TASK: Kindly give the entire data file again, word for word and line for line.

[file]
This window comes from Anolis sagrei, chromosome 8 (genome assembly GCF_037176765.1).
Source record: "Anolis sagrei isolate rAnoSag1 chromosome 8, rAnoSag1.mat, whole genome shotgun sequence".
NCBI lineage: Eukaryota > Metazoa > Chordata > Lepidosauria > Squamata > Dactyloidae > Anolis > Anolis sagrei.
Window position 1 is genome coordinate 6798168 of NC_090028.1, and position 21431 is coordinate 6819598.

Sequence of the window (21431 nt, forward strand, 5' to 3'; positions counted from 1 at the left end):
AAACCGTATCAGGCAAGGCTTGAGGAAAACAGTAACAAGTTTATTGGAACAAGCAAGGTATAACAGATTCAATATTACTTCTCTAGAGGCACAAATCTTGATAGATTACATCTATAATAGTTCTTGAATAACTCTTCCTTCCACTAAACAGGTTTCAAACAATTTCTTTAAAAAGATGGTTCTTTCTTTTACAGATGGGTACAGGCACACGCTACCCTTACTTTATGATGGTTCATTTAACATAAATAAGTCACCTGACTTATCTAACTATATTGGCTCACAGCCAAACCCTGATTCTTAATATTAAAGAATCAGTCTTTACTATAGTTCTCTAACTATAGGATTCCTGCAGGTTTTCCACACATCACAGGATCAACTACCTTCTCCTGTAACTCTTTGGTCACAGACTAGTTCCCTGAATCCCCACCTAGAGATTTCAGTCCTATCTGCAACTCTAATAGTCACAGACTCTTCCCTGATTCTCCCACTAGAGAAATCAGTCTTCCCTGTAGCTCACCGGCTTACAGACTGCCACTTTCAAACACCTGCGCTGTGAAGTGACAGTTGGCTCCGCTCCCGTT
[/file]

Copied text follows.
This window comes from Anolis sagrei, chromosome 8 (genome assembly GCF_037176765.1).
Source record: "Anolis sagrei isolate rAnoSag1 chromosome 8, rAnoSag1.mat, whole genome shotgun sequence".
NCBI lineage: Eukaryota > Metazoa > Chordata > Lepidosauria > Squamata > Dactyloidae > Anolis > Anolis sagrei.
Window position 1 is genome coordinate 6798168 of NC_090028.1, and position 21431 is coordinate 6819598.

Sequence of the window (21431 nt, forward strand, 5' to 3'; positions counted from 1 at the left end):
AAACCGTATCAGGCAAGGCTTGAGGAAAACAGTAACAAGTTTATTGGAACAAGCAAGGTATAACAGATTCAATATTACTTCTCTAGAGGCACAAATCTTGATAGATTACATCTATAATAGTTCTTGAATAACTCTTCCTTCCACTAAACAGGTTTCAAACAATTTCTTTAAAAAGATGGTTCTTTCTTTTACAGATGGGTACAGGCACACGCTACCCTTACTTTATGATGGTTCATTTAACATAAATAAGTCACCTGACTTATCTAACTATATTGGCTCACAGCCAAACCCTGATTCTTAATATTAAAGAATCAGTCTTTACTATAGTTCTCTAACTATAGGATTCCTGCAGGTTTTCCACACATCACAGGATCAACTACCTTCTCCTGTAACTCTTTGGTCACAGACTAGTTCCCTGAATCCCCACCTAGAGATTTCAGTCCTATCTGCAACTCTAATAGTCACAGACTCTTCCCTGATTCTCCCACTAGAGAAATCAGTCTTCCCTGTAGCTCACCGGCTTACAGACTGCCACTTTCAAACACCTGCGCTGTGAAGTGACAGTTGGCTCCGCTCCCGTT